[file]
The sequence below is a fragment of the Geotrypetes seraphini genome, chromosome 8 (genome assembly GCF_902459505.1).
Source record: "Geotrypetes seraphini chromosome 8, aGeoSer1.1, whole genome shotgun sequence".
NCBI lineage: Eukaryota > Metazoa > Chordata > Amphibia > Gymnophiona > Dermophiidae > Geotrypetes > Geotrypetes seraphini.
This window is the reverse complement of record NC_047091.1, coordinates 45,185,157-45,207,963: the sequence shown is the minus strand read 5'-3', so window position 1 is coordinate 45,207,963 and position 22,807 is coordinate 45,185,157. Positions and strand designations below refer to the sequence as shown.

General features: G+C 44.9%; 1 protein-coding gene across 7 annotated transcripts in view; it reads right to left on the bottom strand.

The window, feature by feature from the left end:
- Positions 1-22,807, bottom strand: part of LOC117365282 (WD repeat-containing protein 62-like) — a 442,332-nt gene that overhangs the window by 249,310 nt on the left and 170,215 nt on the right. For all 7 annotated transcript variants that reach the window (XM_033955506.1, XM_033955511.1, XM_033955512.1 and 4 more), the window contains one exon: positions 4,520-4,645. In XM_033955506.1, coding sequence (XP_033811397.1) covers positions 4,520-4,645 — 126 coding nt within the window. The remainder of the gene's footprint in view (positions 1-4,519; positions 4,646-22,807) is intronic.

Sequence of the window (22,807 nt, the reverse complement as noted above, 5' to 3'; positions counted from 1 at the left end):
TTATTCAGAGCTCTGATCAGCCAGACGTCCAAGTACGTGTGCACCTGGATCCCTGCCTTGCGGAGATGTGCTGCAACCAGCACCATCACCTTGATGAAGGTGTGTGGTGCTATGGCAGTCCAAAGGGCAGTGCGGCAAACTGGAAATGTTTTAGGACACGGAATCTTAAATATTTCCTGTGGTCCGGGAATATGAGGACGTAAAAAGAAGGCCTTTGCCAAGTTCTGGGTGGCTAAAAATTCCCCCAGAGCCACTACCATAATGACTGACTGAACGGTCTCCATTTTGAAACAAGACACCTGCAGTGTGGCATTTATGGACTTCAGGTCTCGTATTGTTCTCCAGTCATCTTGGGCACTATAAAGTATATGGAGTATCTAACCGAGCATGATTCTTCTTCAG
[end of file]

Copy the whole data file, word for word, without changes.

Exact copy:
The sequence below is a fragment of the Geotrypetes seraphini genome, chromosome 8 (genome assembly GCF_902459505.1).
Source record: "Geotrypetes seraphini chromosome 8, aGeoSer1.1, whole genome shotgun sequence".
NCBI lineage: Eukaryota > Metazoa > Chordata > Amphibia > Gymnophiona > Dermophiidae > Geotrypetes > Geotrypetes seraphini.
This window is the reverse complement of record NC_047091.1, coordinates 45,185,157-45,207,963: the sequence shown is the minus strand read 5'-3', so window position 1 is coordinate 45,207,963 and position 22,807 is coordinate 45,185,157. Positions and strand designations below refer to the sequence as shown.

General features: G+C 44.9%; 1 protein-coding gene across 7 annotated transcripts in view; it reads right to left on the bottom strand.

The window, feature by feature from the left end:
- Positions 1-22,807, bottom strand: part of LOC117365282 (WD repeat-containing protein 62-like) — a 442,332-nt gene that overhangs the window by 249,310 nt on the left and 170,215 nt on the right. For all 7 annotated transcript variants that reach the window (XM_033955506.1, XM_033955511.1, XM_033955512.1 and 4 more), the window contains one exon: positions 4,520-4,645. In XM_033955506.1, coding sequence (XP_033811397.1) covers positions 4,520-4,645 — 126 coding nt within the window. The remainder of the gene's footprint in view (positions 1-4,519; positions 4,646-22,807) is intronic.

Sequence of the window (22,807 nt, the reverse complement as noted above, 5' to 3'; positions counted from 1 at the left end):
TTATTCAGAGCTCTGATCAGCCAGACGTCCAAGTACGTGTGCACCTGGATCCCTGCCTTGCGGAGATGTGCTGCAACCAGCACCATCACCTTGATGAAGGTGTGTGGTGCTATGGCAGTCCAAAGGGCAGTGCGGCAAACTGGAAATGTTTTAGGACACGGAATCTTAAATATTTCCTGTGGTCCGGGAATATGAGGACGTAAAAAGAAGGCCTTTGCCAAGTTCTGGGTGGCTAAAAATTCCCCCAGAGCCACTACCATAATGACTGACTGAACGGTCTCCATTTTGAAACAAGACACCTGCAGTGTGGCATTTATGGACTTCAGGTCTCGTATTGTTCTCCAGTCATCTTGGGCACTATAAAGTATATGGAGTATCTAACCGAGCATGATTCTTCTTCAG